Jumpers Bumpers: pulling the wool, or a useful addition to the programme?
If there's one compensation for the loss of so many Pointing fixtures this year since the third lockdown kicked in, it's that a majority would have fallen prey to the wet or the cold. There's little more dispiriting for fixture secretaries than to put in the hard yards, only to be thwarted by the weather.
In the professional game, the paucity of fixtures has resulted in some innovative fresh race programming by the BHA. Jumpers Bumpers have been running at Newcastle and Kempton to satisfy the demands of the betting industry, but they're also an excellent opportunity for trainers to introduce youngsters to racing without obstacles.
And judging from the results today and yesterday, there appears to be no shortage of young horses looking for a run. I can remember a time when there was a rush to the exit before the concluding Bumper, in which maximum fields in excess of 20 runners would be ridden by Cat B amateurs and conditionals. I should grudgingly acknowledge that the experience was not always a positive one for the horses, and the move for professional riders to displace amateurs was, by and large, a good one. For a long tome, the Bumper programme was supported by a great friend of racing, the late George Ward, whose Bonusprint and Tripleprint brands graced almost every big race in the Jumps calendar over 25 years.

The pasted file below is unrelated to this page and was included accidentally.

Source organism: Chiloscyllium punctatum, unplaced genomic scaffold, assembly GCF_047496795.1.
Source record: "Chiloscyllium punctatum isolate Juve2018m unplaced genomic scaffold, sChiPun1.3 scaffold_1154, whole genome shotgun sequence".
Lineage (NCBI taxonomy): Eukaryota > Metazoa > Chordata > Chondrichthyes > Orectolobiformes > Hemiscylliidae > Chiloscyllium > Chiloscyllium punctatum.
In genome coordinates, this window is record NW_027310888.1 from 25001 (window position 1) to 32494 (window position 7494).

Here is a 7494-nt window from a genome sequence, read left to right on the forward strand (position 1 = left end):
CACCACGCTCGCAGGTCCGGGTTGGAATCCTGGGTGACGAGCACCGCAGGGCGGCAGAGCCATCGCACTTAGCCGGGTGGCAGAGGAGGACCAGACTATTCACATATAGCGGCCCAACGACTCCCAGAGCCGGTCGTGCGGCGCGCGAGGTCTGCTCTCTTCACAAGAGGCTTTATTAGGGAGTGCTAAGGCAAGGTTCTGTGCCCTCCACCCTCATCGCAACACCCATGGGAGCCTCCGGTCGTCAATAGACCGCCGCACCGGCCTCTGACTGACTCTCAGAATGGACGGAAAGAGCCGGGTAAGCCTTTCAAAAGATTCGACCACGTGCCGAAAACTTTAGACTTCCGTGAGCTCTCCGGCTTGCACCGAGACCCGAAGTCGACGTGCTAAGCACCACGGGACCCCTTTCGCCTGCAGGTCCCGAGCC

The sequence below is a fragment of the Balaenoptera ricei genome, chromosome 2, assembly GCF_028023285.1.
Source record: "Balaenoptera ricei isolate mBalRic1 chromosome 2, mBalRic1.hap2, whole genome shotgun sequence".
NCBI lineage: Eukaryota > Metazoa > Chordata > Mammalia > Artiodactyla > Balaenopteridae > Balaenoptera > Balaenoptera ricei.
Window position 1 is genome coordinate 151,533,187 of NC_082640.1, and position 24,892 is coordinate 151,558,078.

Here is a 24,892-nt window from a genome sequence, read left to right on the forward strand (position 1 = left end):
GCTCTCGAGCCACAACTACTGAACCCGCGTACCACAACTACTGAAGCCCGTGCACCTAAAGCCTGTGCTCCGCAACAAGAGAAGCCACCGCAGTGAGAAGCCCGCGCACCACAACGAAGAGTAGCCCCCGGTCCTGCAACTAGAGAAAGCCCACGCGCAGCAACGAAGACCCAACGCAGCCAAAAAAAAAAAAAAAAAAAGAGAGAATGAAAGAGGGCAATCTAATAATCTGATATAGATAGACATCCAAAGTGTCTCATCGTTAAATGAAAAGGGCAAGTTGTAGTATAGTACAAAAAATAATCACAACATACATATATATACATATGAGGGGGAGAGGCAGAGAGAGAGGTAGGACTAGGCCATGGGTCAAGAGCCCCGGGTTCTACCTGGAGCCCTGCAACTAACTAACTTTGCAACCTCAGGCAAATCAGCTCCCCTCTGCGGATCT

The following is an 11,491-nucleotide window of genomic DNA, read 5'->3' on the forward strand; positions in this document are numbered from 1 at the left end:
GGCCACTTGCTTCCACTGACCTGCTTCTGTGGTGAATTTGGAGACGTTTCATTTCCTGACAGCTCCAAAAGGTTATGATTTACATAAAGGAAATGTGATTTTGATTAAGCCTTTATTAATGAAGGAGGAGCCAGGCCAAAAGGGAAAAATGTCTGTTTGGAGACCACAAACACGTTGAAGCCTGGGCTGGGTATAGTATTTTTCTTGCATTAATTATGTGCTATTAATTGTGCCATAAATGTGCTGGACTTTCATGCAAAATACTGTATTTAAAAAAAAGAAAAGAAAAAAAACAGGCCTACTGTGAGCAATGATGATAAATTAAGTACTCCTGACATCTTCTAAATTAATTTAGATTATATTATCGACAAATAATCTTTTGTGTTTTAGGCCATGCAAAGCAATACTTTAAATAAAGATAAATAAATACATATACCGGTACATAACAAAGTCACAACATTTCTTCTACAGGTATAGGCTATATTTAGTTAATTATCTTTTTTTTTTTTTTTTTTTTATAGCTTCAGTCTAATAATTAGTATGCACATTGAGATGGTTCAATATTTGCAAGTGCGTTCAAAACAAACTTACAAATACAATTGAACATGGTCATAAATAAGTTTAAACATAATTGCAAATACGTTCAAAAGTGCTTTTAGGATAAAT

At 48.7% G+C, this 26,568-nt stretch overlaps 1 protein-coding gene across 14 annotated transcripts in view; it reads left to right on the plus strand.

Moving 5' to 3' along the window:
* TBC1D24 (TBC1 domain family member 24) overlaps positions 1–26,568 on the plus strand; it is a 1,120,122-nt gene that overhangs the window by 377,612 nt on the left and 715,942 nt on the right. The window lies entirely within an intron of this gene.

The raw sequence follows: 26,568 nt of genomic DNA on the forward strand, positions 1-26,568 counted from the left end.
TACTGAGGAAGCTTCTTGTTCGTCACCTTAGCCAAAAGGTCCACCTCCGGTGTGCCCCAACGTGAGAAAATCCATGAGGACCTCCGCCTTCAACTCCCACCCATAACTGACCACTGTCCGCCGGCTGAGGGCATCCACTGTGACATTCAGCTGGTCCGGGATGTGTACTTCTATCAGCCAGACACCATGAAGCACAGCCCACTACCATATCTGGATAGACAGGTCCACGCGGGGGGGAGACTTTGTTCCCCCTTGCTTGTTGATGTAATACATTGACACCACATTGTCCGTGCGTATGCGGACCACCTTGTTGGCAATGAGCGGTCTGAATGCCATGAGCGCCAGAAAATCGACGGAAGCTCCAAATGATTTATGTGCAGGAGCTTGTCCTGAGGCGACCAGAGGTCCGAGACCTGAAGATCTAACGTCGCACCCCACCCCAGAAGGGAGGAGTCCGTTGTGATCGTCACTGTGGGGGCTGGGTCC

Nowadays, however, the number of bumpers is so large that numbers per race have dwindled; can it really make sense to run such a race with just seven runners as occurred in Newcastle's closer yesterday?
If the object of the exercise was to satisfy a demand from bookmakers as well as trainers, then the 66/1 about Bricklagger in today's second Bumper from Kempton will have filled the odd satchel. Evidently the win was something of a surprise to trainer Emma Lavelle too, notching her 21st winner of the season at the expense of neighbour Alan King, whose Grosvenor Court, a 33/1 chance, finished second. But more often, it's an odds-on favourite that wins. Short-priced winners are commonplace.
However, some interesting patterns emerge if you analyse these races over time, which show that you can beat the bookie if you are selective. Several trainers are very well disposed toward these types of races, and a level stakes £1 bet has you ahead - quite a rarity if following a trainer's runners blindly. Check out the research here . For those that want to test the theory, Kempton will stage another Jumpers Bumpers card on Thursday.
In Ireland, schooling races are quite common, where horses can participate in a race without the scrutiny of regulators assessing whether they have put their best foot forward or not. It's an idea Point-to-Points would do well to emulate in the absence of any fixtures. Not only would it keep our owners and riders engaged with a sport in whose participation they have been constantly frustrated, but it would provide welcome revenue for hunts unable to run their own fixture through a lack of crowds.